And while we're on the subject... again, I don't want to "defend" Gaddafi, under whose regime people lacked political freedoms... but his regime has to be judged on its totality. Gaddafi dramatically improved access to health and education and improved the country's infrastructure. Under his regime the nation was economically prosperous and had the highest HDI on the entire continent. Life expectancy in Lybia was 77 under Gaddafi, and in case you think it's just about oil, note that the life expectancy in Equitorial Guinea, another oil-rich African nation (richer than Lybia on a per capita basis) is only 50. No, it's not just oil. It's creating a social structure that allows the benefits of oil wealth reach the people, which it did under Gaddafi. Having a life expectancy of 77 instead of 50 -how many lives *saved* does that translate to? Does he get any credit for that.

And now, after the US-backed murder of 30,000 Lybians, the country is being taken over by a combination of Islamist radicals and western puppets ready to sell off Lybia's oil at firesale prices to foreign multinationals (in exchange for a cut of the profit of course). Methinks Lybians are going to wish for a return to the "bad old days" of Gaddafi before long, if they don't already.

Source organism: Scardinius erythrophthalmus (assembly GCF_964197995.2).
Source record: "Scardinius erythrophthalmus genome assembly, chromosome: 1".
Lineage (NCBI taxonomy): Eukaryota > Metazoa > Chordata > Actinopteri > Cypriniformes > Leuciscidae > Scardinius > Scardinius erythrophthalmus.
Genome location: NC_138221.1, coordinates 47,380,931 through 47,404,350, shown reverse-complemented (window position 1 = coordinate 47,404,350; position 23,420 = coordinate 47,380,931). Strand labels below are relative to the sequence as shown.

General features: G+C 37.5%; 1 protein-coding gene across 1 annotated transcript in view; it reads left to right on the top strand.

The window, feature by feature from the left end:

Posted by Greg on Dec. 22, 2012 @ 8:42 am

Gaddafi's regime ruthlessly suppression criticism and dissent, was directly complicit in the Lockerbie mass murder, and was widely regarded as an intolerant despot.

He was overthrow by his own people, and no civil war is ever peaceful - ours certainly wasn't. If the Libyan people were happy to pay that price to be free of their dictator, then who are we to quibble either way?